From the jobs creation number to wages earned, August was a disappointment. However, the BLS did manage to put some lipstick on it before it’s delayed release. Here’s the breakdown…
From Zero Hedge
We warned readers yesterday to “Prepare For Disappointment” with today’s jobs report, and sure enough that’s precisely what we got when moments ago the BLS reported that in August just 156K jobs were created, a big miss to the 180K expected, and following a sharp downward revision to June and July, which were revised to 210K and 189K, respectively, a 41K drop combined. But don’t worry, the worse, the better as the more disappointing the economic data, the less likely the Fed will hike in September, December, or ever for that matter.
Not helping matters was the Household Survey, according to which the number of employed Americans declined by 74,000 to 153,439K. On an annual basis, the increase in the employment level dropped to 1.2%, the lowest since March.
The unemployment rate also disappointed, rising from 4.3% to 4.4%, while the avg hourly earnings missed, increasing by 2.5% Y/Y in August, below the 2.6% estimate and the same as July.
The sequential increase in earnings was just 0.1%, also below the 0.2% expected, and far below the 0.3% in July. Furthermore, since average weekly hours declined also, from 34.5 to 34.4, average weekly earnings declined outright from $909.42 to $907.82 in August. Furthermore, average weekly earnings rose just 2.2% Y/Y, the lowest rate of increase since January.
While the labor force participation rate remained unchanged at 62.9%, the number of Americans not in the labor force increased once again, growing by 128K in August to 94.785 million.
More details from the report:
Total nonfarm payroll employment increased by 156,000 in August. Job gains occurred in manufacturing, construction, professional and technical services, health care, and mining. Employment growth has averaged 176,000 per month thus far this year, about in line with the average monthly gain of 187,000 in 2016.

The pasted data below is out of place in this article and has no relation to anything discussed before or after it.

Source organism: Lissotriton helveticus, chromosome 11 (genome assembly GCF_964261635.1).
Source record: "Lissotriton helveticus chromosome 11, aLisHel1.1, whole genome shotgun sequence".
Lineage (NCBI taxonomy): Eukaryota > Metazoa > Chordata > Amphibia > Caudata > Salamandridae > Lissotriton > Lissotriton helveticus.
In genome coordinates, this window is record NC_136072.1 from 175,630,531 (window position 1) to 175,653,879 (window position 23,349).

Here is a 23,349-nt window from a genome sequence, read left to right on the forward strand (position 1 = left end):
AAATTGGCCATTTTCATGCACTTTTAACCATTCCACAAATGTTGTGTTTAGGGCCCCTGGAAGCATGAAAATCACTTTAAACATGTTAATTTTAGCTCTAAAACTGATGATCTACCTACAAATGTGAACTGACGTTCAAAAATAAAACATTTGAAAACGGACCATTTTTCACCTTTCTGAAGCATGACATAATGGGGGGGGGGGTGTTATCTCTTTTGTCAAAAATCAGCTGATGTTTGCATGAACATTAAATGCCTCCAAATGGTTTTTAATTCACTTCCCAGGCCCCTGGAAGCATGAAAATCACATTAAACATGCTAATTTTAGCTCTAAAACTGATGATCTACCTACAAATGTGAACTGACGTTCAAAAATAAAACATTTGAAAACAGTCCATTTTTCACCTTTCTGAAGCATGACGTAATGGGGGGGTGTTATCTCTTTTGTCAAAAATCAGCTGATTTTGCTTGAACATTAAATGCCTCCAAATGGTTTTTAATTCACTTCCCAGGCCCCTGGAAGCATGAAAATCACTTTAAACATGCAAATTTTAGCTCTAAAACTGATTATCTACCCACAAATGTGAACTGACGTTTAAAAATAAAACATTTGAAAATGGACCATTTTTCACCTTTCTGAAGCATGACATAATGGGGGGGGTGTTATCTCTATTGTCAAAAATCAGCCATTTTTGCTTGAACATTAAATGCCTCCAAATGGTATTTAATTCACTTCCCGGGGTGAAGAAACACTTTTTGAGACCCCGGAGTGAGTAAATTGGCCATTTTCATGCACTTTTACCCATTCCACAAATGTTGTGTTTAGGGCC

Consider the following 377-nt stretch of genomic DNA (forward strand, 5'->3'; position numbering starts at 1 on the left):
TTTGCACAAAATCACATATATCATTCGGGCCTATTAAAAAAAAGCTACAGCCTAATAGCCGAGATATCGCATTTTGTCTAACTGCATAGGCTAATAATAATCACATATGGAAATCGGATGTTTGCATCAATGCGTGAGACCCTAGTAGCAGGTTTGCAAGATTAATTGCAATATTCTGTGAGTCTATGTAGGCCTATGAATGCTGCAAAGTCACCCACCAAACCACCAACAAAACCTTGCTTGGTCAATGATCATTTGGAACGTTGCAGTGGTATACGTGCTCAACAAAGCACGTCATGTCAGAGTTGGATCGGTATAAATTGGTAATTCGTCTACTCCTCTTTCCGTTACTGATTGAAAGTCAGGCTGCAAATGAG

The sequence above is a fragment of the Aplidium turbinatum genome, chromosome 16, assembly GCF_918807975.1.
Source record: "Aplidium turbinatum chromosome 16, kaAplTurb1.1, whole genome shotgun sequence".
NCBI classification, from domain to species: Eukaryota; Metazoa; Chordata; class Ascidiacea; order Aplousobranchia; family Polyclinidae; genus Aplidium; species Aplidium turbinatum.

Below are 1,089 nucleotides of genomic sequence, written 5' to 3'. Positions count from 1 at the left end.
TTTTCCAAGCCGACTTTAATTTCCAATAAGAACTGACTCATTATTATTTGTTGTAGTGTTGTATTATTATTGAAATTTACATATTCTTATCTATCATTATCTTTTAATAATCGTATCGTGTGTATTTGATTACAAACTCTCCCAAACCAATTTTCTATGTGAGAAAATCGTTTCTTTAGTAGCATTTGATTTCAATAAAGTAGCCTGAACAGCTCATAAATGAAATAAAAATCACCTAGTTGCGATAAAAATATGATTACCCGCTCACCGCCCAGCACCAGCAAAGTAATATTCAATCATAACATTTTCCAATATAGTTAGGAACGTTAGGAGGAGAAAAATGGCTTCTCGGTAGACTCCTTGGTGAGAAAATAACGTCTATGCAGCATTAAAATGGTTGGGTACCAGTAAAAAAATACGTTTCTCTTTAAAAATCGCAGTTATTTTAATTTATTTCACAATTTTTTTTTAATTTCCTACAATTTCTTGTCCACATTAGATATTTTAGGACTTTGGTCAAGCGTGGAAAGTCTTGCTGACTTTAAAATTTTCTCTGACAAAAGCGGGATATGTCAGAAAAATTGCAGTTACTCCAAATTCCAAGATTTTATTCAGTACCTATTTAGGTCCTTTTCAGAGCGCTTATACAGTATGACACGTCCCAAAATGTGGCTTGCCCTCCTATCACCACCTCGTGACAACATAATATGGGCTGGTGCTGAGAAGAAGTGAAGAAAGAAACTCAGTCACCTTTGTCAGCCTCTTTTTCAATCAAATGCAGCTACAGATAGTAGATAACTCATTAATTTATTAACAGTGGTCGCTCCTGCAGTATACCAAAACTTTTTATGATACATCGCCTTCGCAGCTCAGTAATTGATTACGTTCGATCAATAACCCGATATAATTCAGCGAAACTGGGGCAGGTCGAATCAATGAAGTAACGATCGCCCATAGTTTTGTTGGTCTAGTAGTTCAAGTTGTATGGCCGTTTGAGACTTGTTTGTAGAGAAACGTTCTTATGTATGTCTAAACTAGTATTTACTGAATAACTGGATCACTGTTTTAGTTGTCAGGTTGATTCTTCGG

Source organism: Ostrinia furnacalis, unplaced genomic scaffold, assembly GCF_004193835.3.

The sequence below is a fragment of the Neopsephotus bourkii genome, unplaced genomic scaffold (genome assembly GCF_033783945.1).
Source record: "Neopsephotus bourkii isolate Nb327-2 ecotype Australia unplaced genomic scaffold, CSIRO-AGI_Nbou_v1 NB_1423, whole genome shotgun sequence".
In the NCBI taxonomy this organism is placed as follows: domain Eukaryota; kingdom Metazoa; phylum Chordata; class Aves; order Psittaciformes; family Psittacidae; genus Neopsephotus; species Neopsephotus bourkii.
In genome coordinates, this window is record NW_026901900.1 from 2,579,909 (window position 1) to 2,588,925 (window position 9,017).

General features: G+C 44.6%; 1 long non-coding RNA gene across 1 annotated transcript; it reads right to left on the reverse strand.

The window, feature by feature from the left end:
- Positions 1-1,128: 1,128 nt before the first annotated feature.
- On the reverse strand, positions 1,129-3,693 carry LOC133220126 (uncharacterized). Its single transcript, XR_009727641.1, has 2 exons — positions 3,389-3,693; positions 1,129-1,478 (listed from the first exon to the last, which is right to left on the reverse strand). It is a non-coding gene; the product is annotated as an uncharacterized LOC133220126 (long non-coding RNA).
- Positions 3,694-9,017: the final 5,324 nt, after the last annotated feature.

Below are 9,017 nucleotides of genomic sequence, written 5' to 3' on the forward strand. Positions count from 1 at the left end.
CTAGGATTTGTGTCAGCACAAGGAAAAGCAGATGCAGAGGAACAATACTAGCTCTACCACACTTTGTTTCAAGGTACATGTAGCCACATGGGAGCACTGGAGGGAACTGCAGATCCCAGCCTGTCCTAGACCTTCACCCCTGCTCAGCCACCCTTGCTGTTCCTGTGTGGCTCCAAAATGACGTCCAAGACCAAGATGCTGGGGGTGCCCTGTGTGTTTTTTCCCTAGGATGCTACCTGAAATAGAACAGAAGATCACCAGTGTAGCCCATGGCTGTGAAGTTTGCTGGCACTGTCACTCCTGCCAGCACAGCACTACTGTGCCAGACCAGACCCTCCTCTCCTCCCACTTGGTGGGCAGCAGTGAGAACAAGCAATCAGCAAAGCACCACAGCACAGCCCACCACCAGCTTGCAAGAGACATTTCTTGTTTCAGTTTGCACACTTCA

Ironically, manufacturing employment somehow rose by 36,000 in August, with Job gains allegedly occuring in motor vehicles and parts (+14,000) – at a time when virtually every car factory was furloughing workers, as well as fabricated metal products (+5,000), and computer and electronic products (+4,000). Manufacturing has added 155,000 jobs since a recent employment low in November 2016.
In August, construction employment rose by 28,000, after showing little change over the prior 5 months. Employment among residential specialty trade contractors edged up by 12,000 over the month.
Employment in professional and technical services continued to trend up in August (+22,000) and has grown by 262,000 over the last 12 months. In August, job gains occurred in computer systems design and related services (+8,000).
Health care employment continued on an upward trend over the month (+20,000) and has risen by 328,000 over the year. Employment in hospitals edged up over the month (+6,000).
Mining continued to add jobs in August (+7,000), with all of the growth in support activities for mining. Since a recent low in October 2016, employment in mining has risen by 62,000, or 10 percent.
Jobs were also weaker for waiters and bartenders, aka “employment in food services and drinking places” which changed little in August (+9,000), following an increase of 53,000 in July. Over the year, the industry has added 283,000 jobs.
The average workweek for all employees on private nonfarm payrolls declined by 0.1 hour to 34.4 hours in August. In manufacturing, the workweek declined by 0.2 hour to 40.7 hours, while overtime was unchanged at 3.3 hours. The average workweek for production and nonsupervisory employees on private nonfarm payrolls was 33.7 hours for the fifth consecutive month.
In August, average hourly earnings for all employees on private nonfarm payrolls rose by 3 cents to $26.39, after rising by 9 cents in July. Over the past 12 months, average hourly earnings have increased by 65 cents, or 2.5 percent. In August, average hourly earnings of private-sector production and nonsupervisory employees increased by 4 cents to $22.12.
The change in total nonfarm payroll employment for June was revised down from +231,000 to +210,000, and the change for July was revised down from +209,000 to +189,000. With these revisions, employment gains in June and July combined were 41,000 less than previously reported. After revisions, job gains have averaged 185,000 per month over the past 3 months.
Finally, for those wondering, here is the answer: “Hurricane Harvey had no discernable effect on the employment and unemployment data for August.”
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